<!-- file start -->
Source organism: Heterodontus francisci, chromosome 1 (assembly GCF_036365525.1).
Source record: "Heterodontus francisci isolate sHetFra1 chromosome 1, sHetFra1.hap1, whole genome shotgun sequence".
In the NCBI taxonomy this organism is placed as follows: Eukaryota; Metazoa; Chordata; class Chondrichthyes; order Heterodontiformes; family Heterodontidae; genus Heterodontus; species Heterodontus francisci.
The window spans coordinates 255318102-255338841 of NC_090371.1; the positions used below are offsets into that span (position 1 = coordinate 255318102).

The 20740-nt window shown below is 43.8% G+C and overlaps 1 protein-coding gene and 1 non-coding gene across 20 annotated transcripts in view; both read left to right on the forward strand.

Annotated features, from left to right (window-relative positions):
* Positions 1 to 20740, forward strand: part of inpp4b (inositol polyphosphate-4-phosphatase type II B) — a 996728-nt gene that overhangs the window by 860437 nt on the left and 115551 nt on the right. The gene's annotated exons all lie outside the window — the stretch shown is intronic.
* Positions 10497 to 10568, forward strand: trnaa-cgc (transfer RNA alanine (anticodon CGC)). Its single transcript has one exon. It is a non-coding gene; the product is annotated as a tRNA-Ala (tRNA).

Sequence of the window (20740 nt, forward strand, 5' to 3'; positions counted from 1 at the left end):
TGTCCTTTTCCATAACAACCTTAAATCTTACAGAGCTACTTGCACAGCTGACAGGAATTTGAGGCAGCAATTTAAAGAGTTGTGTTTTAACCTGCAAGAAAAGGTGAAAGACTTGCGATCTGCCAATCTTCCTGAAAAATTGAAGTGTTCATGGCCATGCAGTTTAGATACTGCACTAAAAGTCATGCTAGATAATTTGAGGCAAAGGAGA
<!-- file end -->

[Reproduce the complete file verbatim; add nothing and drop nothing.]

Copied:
Source organism: Heterodontus francisci, chromosome 1 (assembly GCF_036365525.1).
Source record: "Heterodontus francisci isolate sHetFra1 chromosome 1, sHetFra1.hap1, whole genome shotgun sequence".
In the NCBI taxonomy this organism is placed as follows: Eukaryota; Metazoa; Chordata; class Chondrichthyes; order Heterodontiformes; family Heterodontidae; genus Heterodontus; species Heterodontus francisci.
The window spans coordinates 255318102-255338841 of NC_090371.1; the positions used below are offsets into that span (position 1 = coordinate 255318102).

The 20740-nt window shown below is 43.8% G+C and overlaps 1 protein-coding gene and 1 non-coding gene across 20 annotated transcripts in view; both read left to right on the forward strand.

Annotated features, from left to right (window-relative positions):
* Positions 1 to 20740, forward strand: part of inpp4b (inositol polyphosphate-4-phosphatase type II B) — a 996728-nt gene that overhangs the window by 860437 nt on the left and 115551 nt on the right. The gene's annotated exons all lie outside the window — the stretch shown is intronic.
* Positions 10497 to 10568, forward strand: trnaa-cgc (transfer RNA alanine (anticodon CGC)). Its single transcript has one exon. It is a non-coding gene; the product is annotated as a tRNA-Ala (tRNA).

Sequence of the window (20740 nt, forward strand, 5' to 3'; positions counted from 1 at the left end):
TGTCCTTTTCCATAACAACCTTAAATCTTACAGAGCTACTTGCACAGCTGACAGGAATTTGAGGCAGCAATTTAAAGAGTTGTGTTTTAACCTGCAAGAAAAGGTGAAAGACTTGCGATCTGCCAATCTTCCTGAAAAATTGAAGTGTTCATGGCCATGCAGTTTAGATACTGCACTAAAAGTCATGCTAGATAATTTGAGGCAAAGGAGA